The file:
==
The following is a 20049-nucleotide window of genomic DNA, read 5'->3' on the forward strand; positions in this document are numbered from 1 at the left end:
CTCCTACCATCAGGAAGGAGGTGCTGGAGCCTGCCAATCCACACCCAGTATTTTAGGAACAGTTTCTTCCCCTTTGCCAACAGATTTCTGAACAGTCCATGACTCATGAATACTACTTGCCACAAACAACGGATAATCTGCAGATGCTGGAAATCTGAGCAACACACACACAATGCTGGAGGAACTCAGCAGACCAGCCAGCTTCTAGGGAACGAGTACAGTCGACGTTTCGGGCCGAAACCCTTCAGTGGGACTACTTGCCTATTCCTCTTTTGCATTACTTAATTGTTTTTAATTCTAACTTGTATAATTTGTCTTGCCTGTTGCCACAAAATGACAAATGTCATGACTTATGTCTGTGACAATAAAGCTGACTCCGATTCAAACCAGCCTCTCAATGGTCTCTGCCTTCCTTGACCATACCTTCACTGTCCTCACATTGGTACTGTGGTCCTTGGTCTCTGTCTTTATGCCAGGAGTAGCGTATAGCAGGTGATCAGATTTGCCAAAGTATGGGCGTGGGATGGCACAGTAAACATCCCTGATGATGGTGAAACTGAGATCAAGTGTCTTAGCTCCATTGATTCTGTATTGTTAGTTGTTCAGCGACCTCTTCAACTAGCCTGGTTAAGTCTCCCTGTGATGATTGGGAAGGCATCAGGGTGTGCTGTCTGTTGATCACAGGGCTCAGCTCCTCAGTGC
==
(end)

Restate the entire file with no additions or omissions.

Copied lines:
The following is a 20049-nucleotide window of genomic DNA, read 5'->3' on the forward strand; positions in this document are numbered from 1 at the left end:
CTCCTACCATCAGGAAGGAGGTGCTGGAGCCTGCCAATCCACACCCAGTATTTTAGGAACAGTTTCTTCCCCTTTGCCAACAGATTTCTGAACAGTCCATGACTCATGAATACTACTTGCCACAAACAACGGATAATCTGCAGATGCTGGAAATCTGAGCAACACACACACAATGCTGGAGGAACTCAGCAGACCAGCCAGCTTCTAGGGAACGAGTACAGTCGACGTTTCGGGCCGAAACCCTTCAGTGGGACTACTTGCCTATTCCTCTTTTGCATTACTTAATTGTTTTTAATTCTAACTTGTATAATTTGTCTTGCCTGTTGCCACAAAATGACAAATGTCATGACTTATGTCTGTGACAATAAAGCTGACTCCGATTCAAACCAGCCTCTCAATGGTCTCTGCCTTCCTTGACCATACCTTCACTGTCCTCACATTGGTACTGTGGTCCTTGGTCTCTGTCTTTATGCCAGGAGTAGCGTATAGCAGGTGATCAGATTTGCCAAAGTATGGGCGTGGGATGGCACAGTAAACATCCCTGATGATGGTGAAACTGAGATCAAGTGTCTTAGCTCCATTGATTCTGTATTGTTAGTTGTTCAGCGACCTCTTCAACTAGCCTGGTTAAGTCTCCCTGTGATGATTGGGAAGGCATCAGGGTGTGCTGTCTGTTGATCACAGGGCTCAGCTCCTCAGTGC